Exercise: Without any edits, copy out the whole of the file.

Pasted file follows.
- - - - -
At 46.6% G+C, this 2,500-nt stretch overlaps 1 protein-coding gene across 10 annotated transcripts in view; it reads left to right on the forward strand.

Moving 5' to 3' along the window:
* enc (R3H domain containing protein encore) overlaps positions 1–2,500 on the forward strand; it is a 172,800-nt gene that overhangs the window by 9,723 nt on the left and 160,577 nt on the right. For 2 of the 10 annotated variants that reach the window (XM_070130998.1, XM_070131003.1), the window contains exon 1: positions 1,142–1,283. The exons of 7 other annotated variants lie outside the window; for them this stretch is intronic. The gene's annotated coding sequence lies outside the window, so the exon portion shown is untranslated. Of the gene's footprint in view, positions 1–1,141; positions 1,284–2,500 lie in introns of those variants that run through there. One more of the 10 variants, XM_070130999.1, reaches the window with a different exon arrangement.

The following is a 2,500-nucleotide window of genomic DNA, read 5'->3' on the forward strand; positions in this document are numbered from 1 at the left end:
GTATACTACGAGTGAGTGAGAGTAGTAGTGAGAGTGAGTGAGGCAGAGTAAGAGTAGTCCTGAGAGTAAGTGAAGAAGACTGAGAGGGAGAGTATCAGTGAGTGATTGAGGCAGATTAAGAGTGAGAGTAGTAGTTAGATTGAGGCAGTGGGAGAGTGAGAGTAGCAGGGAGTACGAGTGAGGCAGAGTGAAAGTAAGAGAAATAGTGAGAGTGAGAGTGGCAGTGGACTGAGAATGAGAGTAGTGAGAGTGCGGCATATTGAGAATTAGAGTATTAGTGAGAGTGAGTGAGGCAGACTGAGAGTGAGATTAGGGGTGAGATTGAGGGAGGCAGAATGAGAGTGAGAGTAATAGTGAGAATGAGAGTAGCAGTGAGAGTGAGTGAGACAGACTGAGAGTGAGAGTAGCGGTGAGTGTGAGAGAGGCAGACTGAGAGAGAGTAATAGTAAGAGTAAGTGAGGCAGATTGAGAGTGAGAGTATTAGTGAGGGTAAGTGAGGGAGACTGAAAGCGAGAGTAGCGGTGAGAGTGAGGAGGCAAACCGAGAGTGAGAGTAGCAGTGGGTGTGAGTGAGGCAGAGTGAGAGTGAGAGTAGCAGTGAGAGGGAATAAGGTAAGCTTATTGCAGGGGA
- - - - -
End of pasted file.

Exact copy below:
At 46.6% G+C, this 2,500-nt stretch overlaps 1 protein-coding gene across 10 annotated transcripts in view; it reads left to right on the forward strand.

Moving 5' to 3' along the window:
* enc (R3H domain containing protein encore) overlaps positions 1–2,500 on the forward strand; it is a 172,800-nt gene that overhangs the window by 9,723 nt on the left and 160,577 nt on the right. For 2 of the 10 annotated variants that reach the window (XM_070130998.1, XM_070131003.1), the window contains exon 1: positions 1,142–1,283. The exons of 7 other annotated variants lie outside the window; for them this stretch is intronic. The gene's annotated coding sequence lies outside the window, so the exon portion shown is untranslated. Of the gene's footprint in view, positions 1–1,141; positions 1,284–2,500 lie in introns of those variants that run through there. One more of the 10 variants, XM_070130999.1, reaches the window with a different exon arrangement.

The following is a 2,500-nucleotide window of genomic DNA, read 5'->3' on the forward strand; positions in this document are numbered from 1 at the left end:
GTATACTACGAGTGAGTGAGAGTAGTAGTGAGAGTGAGTGAGGCAGAGTAAGAGTAGTCCTGAGAGTAAGTGAAGAAGACTGAGAGGGAGAGTATCAGTGAGTGATTGAGGCAGATTAAGAGTGAGAGTAGTAGTTAGATTGAGGCAGTGGGAGAGTGAGAGTAGCAGGGAGTACGAGTGAGGCAGAGTGAAAGTAAGAGAAATAGTGAGAGTGAGAGTGGCAGTGGACTGAGAATGAGAGTAGTGAGAGTGCGGCATATTGAGAATTAGAGTATTAGTGAGAGTGAGTGAGGCAGACTGAGAGTGAGATTAGGGGTGAGATTGAGGGAGGCAGAATGAGAGTGAGAGTAATAGTGAGAATGAGAGTAGCAGTGAGAGTGAGTGAGACAGACTGAGAGTGAGAGTAGCGGTGAGTGTGAGAGAGGCAGACTGAGAGAGAGTAATAGTAAGAGTAAGTGAGGCAGATTGAGAGTGAGAGTATTAGTGAGGGTAAGTGAGGGAGACTGAAAGCGAGAGTAGCGGTGAGAGTGAGGAGGCAAACCGAGAGTGAGAGTAGCAGTGGGTGTGAGTGAGGCAGAGTGAGAGTGAGAGTAGCAGTGAGAGGGAATAAGGTAAGCTTATTGCAGGGGA